Mar 25, 2013

Banjo Boys, Chapter 15

Today started out kind of dreary, with intermittent rain and even some talk of snow.  Monty decided he had other commitments that prevented his participation in today's festivities.  In fact, Monty has been working on his banjo during the past week, and had sent reports and pictures.  He has now mounted all his brackets, made his own hardware to lock the neck to the rim and installed it, and he has applied his first coat of tung oil finish to the neck.  His banjo is complete to the point of installing the head and setting it up.

Here is the neck tensioning fitting that Monty made from an aluminum billet: 

And this picture shows it installed.

The banjo assembled with the tension hoop and neck is really beautiful.

Monty's banjo is about ready
to receive its head and start being played!
Remember, you can click on any of these images to see them full-size.

So Clint and I were playing catch-up to some extent today to finish as many details as we could.  I cooked up some eggs and Mary Ann prepared bacon and sweet potato biscuits.  After a hearty Banjo Boy Breakfast, we headed to the shop.

Clint started out working on his newly-acquired hardware.  He spent about an hour polishing it prior to installation.  In the meantime, I was attempting to polish my rim.  I used progressively finer sandpaper and emery paper until I reached 1000-grade emery paper.  Then I began polishing, first by hand, then using a buffing wheel mounted in the drill press.  I'm really pleased with the results:

The polished rim turned out better than I expected!
Meanwhile, Clint had turned his attention to bending his tension hoop to get it just right.  We initially formed brass stock into circles by rolling them in a rolling mill at Dan Shady's shop.  The result is a hoop that overlaps itself as shown here:

These hoops are close to circular, but not perfect.  So they have to be tweaked using a round "anvil" made from an old piece of pipe and a rubber mallet.  It's tedious and frustrating to get the hoops exactly right.  And of course, the ends must be cut off where they overlap.  On the tension ring, which will be silver soldered, the ends are cut on an angle to provide a greater surface area in the soldered joint for strength.  Here's our high-tech anvil, on loan from the Shady Boys:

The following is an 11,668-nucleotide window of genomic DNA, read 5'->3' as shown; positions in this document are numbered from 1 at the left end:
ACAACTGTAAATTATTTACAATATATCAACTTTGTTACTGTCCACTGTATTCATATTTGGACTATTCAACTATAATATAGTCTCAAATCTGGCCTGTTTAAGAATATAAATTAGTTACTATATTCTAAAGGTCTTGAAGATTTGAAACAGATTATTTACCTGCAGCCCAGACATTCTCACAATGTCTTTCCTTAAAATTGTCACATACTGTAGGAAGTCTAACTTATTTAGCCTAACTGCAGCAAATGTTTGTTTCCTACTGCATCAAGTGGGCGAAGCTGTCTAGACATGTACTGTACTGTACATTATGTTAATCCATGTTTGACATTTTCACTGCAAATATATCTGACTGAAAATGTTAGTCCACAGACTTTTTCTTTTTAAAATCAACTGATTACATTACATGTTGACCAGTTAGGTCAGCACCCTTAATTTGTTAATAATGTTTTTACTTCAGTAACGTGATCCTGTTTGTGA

One of the unpleasant discoveries I made while examining the tension hoop material and my assembled banjo is that I didn't create a large enough gap between my fretboard and the rim to accommodate the flesh hoop and the tension hoop.  I'm going to have to enlarge this opening using a chisel or some other mechanism.  This is one of those mistakes that would have been extremely easy to avoid and is going to be an enormous pain to fix...
The groove that's too small for the hoop!

Clint had installed his steel pin that is inserted in a hole drilled through the heel cap and through the dowel rod where it extends into the neck.  This pin provides extra security to prevent the dowel rod from ever pulling loose from the neck.  He wanted to cover up the hole where this pin had been installed.  On eBay, he had acquired a tiny hat pin that looked like a bird in flight encircled by a gold rim.  This tiny jewelry item was about a quarter inch in diameter -- Just about perfect to inlay into the heel cap.  Clint plugged the hole with black-dyed epoxy, let it harden, then inlaid the tiny bird-in-flight.  Here is the result:

Sticking to his "bird" theme throughout, Clint had also acquired a brass-finished bird skull drawer pull from a craftsman on Etsy.  He fastened it to his newly-arrived dowel rod ferrule, where it shall maintain a guard over the banjo.  There's no doubt it will ward off evil spirits:

Clint sent a picture of his banjo after he got home and finished installing the hardware.  He has installed the hooks in the brackets and needs only to finish his tension hoop to be ready to make the head.  

Monty is at about the same stage, but his tension hoop is finished.  Monty still has to make his hooks from some vintage spoons that Dinah acquired for him.  And I need to finish making my brackets and get them installed, shape my tension hoop to get it silver soldered, make my hooks from the navy spoons I got on eBay, and make a head.

The Banjo Boys won't be getting together next week because I'll be away.

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